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Boost your child’s health, simply

Boost your child’s health, simply

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 It’s August, which means it’s Kids Eat Right Month.

This nationwide campaign emphasizes the importance of healthy eating and active lifestyles for youth of all ages.

What better time to take an honest look at your family’s eating and physical activity habits and make positive, healthy changes.

The Academy of Nutrition and Dietetics recommends the following:

Shop smart. To encourage a healthy lifestyle, get your children involved in selecting the food that will appear at the breakfast, lunch and dinner table.

While getting shopping input works well with older children, consider adapting this recommendation for younger children. 

In my house, I choose which food group I want my three-year-old to eat, and I give her a choice between two options within that food group. For example: Would you like yogurt or string cheese for your snack?

This encourages a balanced eating pattern, while giving my daughter a sense of control over her own food choices.

Cook and eat together. Involve your children in preparing meals. Just be sure to choose age-appropriate tasks to set everyone up for success, rather than stress.

For my preschooler, this looks like washing grapes, spreading peanut butter on bread, stirring ingredients or pushing buttons on the microwave.

Sit down as a family whenever possible to enjoy a meal together. This encourages bonding and good eating habits, even if only done a couple times a week.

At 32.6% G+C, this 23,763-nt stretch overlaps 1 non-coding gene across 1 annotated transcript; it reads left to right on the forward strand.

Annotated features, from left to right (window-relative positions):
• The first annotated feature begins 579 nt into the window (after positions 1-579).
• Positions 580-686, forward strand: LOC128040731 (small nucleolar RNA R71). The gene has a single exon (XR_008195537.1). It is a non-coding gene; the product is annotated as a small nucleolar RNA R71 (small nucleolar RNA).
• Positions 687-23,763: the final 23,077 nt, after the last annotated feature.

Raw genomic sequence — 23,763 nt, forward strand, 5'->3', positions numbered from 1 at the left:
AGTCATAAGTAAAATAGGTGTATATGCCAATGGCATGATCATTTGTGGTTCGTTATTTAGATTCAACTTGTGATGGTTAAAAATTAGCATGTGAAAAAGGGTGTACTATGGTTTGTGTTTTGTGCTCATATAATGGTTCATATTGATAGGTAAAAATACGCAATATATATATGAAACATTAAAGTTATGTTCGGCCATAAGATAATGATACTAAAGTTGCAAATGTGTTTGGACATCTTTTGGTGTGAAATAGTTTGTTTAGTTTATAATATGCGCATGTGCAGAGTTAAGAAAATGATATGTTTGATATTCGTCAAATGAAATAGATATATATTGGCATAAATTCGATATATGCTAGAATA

Healthy habits. As the role model of your household, one of the best things you can do to help your children form healthy habits is set a good example.

Fill half your plate with fruits and vegetables, choose lower-sodium options and make at least half the grains your family eats whole grains. For beverages, choose water over drinks with added sugars most often.

Even though my daughter has recently become a picky eater, I have no doubt that watching her mom and dad enjoy a variety of healthy foods will lead her to try them—eventually.

Get moving. Aside from being a great way to spend time together, regular physical activity strengthens muscle and bones, promotes a healthy body weight, supports learning, develops social skills and builds self-esteem.

Preschool age children are encouraged to be active throughout the day, while older children and adolescents need at least 60 minutes of moderate to vigorous activity daily.

This doesn’t need to be accomplished in one shot, so encourage mini activity breaks to get that blood pumping throughout the day.

Have fun, eat well and be active together—you won’t regret it.

If you have any further questions, please contact Tara Dunker at 402-223-1384,, or visit the Gage County Extension website at


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